Steven B. Smith, Alfred Cowles Professor of Political Science, Yale University
Every other year I teach a class at Yale called The Mind of Lincoln. The course is an in-depth study of the speeches and letters of Lincoln combined with writings from some of his most distinguished contemporaries and predecessors among whom are Daniel Webster, John C. Calhoun, Ralph Waldo Emerson, and Frederick Douglass. But the core of the class is an intense focus on Lincoln himself. How did a man who grew up in rural poverty with no formal education become our greatest national leader and the author of the two greatest speeches – the Gettysburg Address and the Second Inaugural – in the English language?
The course is not only an immersion in Lincoln’s texts but the way Lincoln has been appropriated – and misappropriated – over the years from his admirers to his detractors. These range from “progressives” like Woodrow Wilson, Theodore Roosevelt, and Barack Obama to “conservatives” like Edmund Wilson, Willmore Kendall, and Harry Jaffa. The course also contains three great films, John Ford’s Young Mr. Lincoln, Edward Zwick’s Glory, and Steven Spielberg’s Lincoln.
At the end of the semester, I offer students the opportunity to participate in something I call the Lincoln Challenge. This is chance to memorize Lincoln’s Second Inaugural and then recite it in front of the class. This is entirely voluntary and I tell the class in advance that there is no extra credit for those who wish to participate.
This past year, nine students out of roughly thirty took up the challenge. At 701 words, this is no mean feat, especially for students for whom memorization has not been a part of their education. Those students who chose not to participate were not off the hook. Each was required to read a passage from Lincoln before the class and provide a short commentary on its significance both for Lincoln’s time and for us.
The students who accepted the challenge truly rose to the occasion. Each recited the speech in their own individual way. Each chose different words or phrases to emphasize with both voice and gesture. Each brought his or her unique interpretation to Lincoln’s text: “And the war came,” “Each read the same Bible and pray to the same God,” “The Almighty has his own purposes,” “Fondly do we hope, fervently do we pray,” “With malice toward none, with charity for all.” These are the words that stick.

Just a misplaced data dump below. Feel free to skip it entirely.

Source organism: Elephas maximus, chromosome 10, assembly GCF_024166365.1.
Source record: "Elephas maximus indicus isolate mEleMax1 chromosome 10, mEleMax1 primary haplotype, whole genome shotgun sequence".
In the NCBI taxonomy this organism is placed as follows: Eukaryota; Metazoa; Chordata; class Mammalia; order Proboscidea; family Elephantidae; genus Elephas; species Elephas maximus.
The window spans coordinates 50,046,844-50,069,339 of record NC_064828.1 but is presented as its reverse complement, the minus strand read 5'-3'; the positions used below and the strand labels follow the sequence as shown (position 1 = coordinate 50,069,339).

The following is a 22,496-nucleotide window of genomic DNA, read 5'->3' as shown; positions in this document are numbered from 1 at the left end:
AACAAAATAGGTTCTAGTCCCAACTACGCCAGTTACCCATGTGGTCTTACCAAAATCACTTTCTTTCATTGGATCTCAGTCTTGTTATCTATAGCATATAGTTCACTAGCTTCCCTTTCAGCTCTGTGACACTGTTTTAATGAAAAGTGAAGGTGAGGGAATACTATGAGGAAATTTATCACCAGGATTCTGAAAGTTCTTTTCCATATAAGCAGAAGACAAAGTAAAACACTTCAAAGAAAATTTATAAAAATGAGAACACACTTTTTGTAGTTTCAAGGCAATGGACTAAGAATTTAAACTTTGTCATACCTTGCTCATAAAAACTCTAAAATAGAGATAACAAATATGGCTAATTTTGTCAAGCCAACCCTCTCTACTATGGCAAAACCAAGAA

It was especially satisfying listening to those students who chose instead to read a passage and how each was able to find meaning in Lincoln’s words. One requirement was that they could not select an altogether obvious passage (“four score and seven years ago”) but must rather do some digging to find something that had not been discussed extensively in class.
One Asian-American student read from Lincoln’s speech to a group of recent German immigrants welcoming them to the American family. Her voice took on a particular pathos when she read, “if there are any abroad who desire to make this the land of their adoption, it is not in my heart to throw aught in their way, to prevent them from coming to the United States.”
Another student, the child of Cuban refugees, read from Lincoln’s speech to the 166th Ohio Regiment emphasizing equality of opportunity and upward mobility. “It is in order that each of you may have through this free government an open field and a fair chance in the race of life with all its desirable human aspirations.”
Still one more student, read from Lincoln’s private memorandum on what he thought would be the failure of his re-election. For those who claim, then as well as now, that Lincoln acted as dictator due to his many wartime decrees, this student emphasized Lincoln’s belief in free and fair elections as the only true metric of a free people. I cannot think of a more important message.
What struck me most vividly about all of these presentations was the seriousness and appreciation with which these students approached Lincoln. To be sure, there is “selection bias” in every class. I do not say that these students are necessarily representative of all Yale students much less of students in general. Yet my experience in teaching Lincoln has shown to me that there is a hunger, for at least a nucleus of students, to engage with what is best in the American tradition.
The class was no mere white wash of Lincoln. We considered difficult questions concerning Lincoln’s complex and evolving views on race, equality, emancipation, religion, colonization, and his use of executive power. Perhaps most importantly, was an ongoing discussion of the role of moral principles in politics. Do principles perform the function of grounding politics in a higher truth or is the appeal to principle simply the cause of continual conflict?
I have taught at Yale for almost forty years and teaching Lincoln has been one of the most rewarding aspects of my career. At a time when angry voices on both the right and left seek to cancel their opponents, Lincoln speaks to “the better angels of our nature.” I do not claim that reading Lincoln is some kind of panacea that can solve the problems of today but we would all be far better off if we took a deep breath and committed to memorizing the Second Inaugural.